Anger, curiosity and hope
By Carlos Dada,Posted on October 27, 2011
This is the speech that the editorial director of El Faro, Carlos Dada, spoke Wednesday night at Columbia University, New York, during the award ceremony of the Maria Moors Cabot:
“It’s an honor to be here tonight, in a place that has seen extraordinary people speak after receiving a distinction as the Maria Moors Cabot Prize.
I come from a small Central American country that we have done our own center of the universe, which used to be on the front pages around the world during the eighties, when we suffer a bloody civil war that some historians marked the last battle of theCold War. A whole generation of journalists from the United States and Europe began his career in El Salvador, but then, of course, what happened in Central America cared much of the world.
Two decades have passed since then, and you have not had hear much about us. Let me tell you briefly what is happening there: We changed to live with political violence to live with a social and criminal violence. Now, officially, is supposed to live in peace. But in reality, Central America is the world’s most violent region, with weak institutions, a large gap of inequality, many weapons, rampant corruption and the rapid and widespread penetration of another form of organized crime: drug cartels. Of course, there is another way of looking at this situation: a place full of stories. Of stories that deserve to be told.
For almost 14 years, Jorge Siman and I embarked on an adventure. We wanted to provide independent journalism and treat our readers as intelligent people. But in 1998 was, at best, an adventure around, and not very promising. We were born on the Internet in a country where less than two percent of the population had access to the network at that time. Even in our best projections could imagine that I would be here tonight. And would not be here without sacrifices, commitment and passion of a group of talented journalists and technicians who have walked with me where we are today. A group of people who share the view that independent journalism is important and that have demonstrated their willingness to sacrifice much to keep alive this vision.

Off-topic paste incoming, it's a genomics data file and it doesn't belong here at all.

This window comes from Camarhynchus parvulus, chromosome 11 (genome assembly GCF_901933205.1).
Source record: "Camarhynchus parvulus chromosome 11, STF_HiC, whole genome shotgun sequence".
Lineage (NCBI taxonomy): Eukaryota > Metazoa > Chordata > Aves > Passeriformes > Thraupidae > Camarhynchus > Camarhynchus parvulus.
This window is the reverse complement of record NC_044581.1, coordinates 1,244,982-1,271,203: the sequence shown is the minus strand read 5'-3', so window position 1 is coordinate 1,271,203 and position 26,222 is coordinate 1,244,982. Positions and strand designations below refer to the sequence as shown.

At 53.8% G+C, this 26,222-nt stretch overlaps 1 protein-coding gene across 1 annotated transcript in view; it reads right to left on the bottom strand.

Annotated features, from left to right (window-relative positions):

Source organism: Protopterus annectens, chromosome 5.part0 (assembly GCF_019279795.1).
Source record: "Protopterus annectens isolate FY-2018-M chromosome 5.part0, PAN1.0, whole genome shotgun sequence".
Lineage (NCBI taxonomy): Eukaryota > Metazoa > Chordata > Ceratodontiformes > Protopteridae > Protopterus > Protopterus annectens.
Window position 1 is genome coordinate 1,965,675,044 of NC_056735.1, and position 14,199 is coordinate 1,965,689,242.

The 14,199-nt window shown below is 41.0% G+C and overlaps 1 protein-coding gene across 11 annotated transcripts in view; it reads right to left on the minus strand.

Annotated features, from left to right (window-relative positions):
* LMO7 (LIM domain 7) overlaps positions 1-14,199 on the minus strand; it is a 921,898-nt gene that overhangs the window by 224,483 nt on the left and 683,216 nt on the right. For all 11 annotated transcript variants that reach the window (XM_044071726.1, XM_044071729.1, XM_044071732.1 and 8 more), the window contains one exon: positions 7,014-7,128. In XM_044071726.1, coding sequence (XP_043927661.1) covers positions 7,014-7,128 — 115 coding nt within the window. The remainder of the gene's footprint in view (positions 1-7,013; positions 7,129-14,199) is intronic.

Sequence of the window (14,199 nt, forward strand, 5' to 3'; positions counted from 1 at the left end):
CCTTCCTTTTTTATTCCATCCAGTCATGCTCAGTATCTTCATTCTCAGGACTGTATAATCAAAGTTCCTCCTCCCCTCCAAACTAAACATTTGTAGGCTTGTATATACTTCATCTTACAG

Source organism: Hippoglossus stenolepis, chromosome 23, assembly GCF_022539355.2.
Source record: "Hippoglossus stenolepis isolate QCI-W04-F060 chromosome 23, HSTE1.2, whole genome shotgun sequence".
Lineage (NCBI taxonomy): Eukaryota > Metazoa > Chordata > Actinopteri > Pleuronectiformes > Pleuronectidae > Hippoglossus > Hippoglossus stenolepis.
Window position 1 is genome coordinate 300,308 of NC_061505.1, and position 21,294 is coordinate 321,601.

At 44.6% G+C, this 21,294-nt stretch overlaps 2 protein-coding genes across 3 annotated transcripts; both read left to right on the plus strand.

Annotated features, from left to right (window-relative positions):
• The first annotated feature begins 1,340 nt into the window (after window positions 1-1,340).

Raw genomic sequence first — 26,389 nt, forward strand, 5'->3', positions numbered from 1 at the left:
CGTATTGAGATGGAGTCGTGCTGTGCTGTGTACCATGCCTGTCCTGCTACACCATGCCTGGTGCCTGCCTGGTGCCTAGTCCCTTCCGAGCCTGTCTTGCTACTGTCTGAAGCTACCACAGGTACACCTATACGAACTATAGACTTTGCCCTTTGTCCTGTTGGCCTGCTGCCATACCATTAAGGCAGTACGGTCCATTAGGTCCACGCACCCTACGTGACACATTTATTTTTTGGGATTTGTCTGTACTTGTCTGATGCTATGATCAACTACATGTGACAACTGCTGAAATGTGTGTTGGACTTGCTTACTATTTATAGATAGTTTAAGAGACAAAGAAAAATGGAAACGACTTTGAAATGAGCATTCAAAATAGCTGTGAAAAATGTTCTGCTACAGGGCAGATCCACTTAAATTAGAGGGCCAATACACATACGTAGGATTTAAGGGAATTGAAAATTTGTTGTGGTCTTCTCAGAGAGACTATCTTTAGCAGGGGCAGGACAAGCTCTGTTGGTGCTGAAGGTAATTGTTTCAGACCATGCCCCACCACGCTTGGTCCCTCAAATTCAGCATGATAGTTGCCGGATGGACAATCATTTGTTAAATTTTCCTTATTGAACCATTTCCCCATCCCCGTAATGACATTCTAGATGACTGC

My job, our work stems from anger, curiosity and hope. Outrage poverty, corruption, violence, abuse of power, inequality, impunity … Curious to understand, and hope that our world can be a better place for everyone.
It is worth noting that even when we are the deans of online journalism in Latin America, we are what we are by our content, because we practice newspaper of the classic way. The discussions in our newsroom deal more with sources, fact checking, accuracy and fairness in a story with anything else. The technology is the means, but the content is the meaning.
Independent journalism is not, of course, a practice welcomed by everyone. Some politicians and business people see us as an uncomfortable rate band strangers who just do not understand how the system works. And worse than that, we are actually trying to understand how it works.
In a fragile society like ours, with such violence, corruption and poverty, our hope is that good journalism can help our readers make better decisions in their lives and in public life, empowering citizens and push them to become agents of change toward a more just, more peaceful and happier.
Probably in our pages do not find who was killed yesterday, but maybe, if you give us some time, we might be able to tell why so many people are being killed in our part of the world. Or explain how drug cartels are entering our countries, how to take advantage of corrupt officials and institutions, how they build schools and clinics that a country without resources can not build.
Or how natural reserve lands into the hands of public officials, or how gangs became the boys in the neighborhood complex criminal organizations.
I want to thank Columbia University, its School of Journalism and the Committee of the Maria Moors Cabot Prize for encouraging us through this high distinction, to continue this journey.
To our friends and organizations that have kept us alive, I hope, tonight, that this recognition confirms that they were not wrong.
For our families, who pay the highest price for what we do, I hope this helps convince them that their sacrifice is worth it.
And to our readers, let me now send a message: we will not stop. Thank you very much. “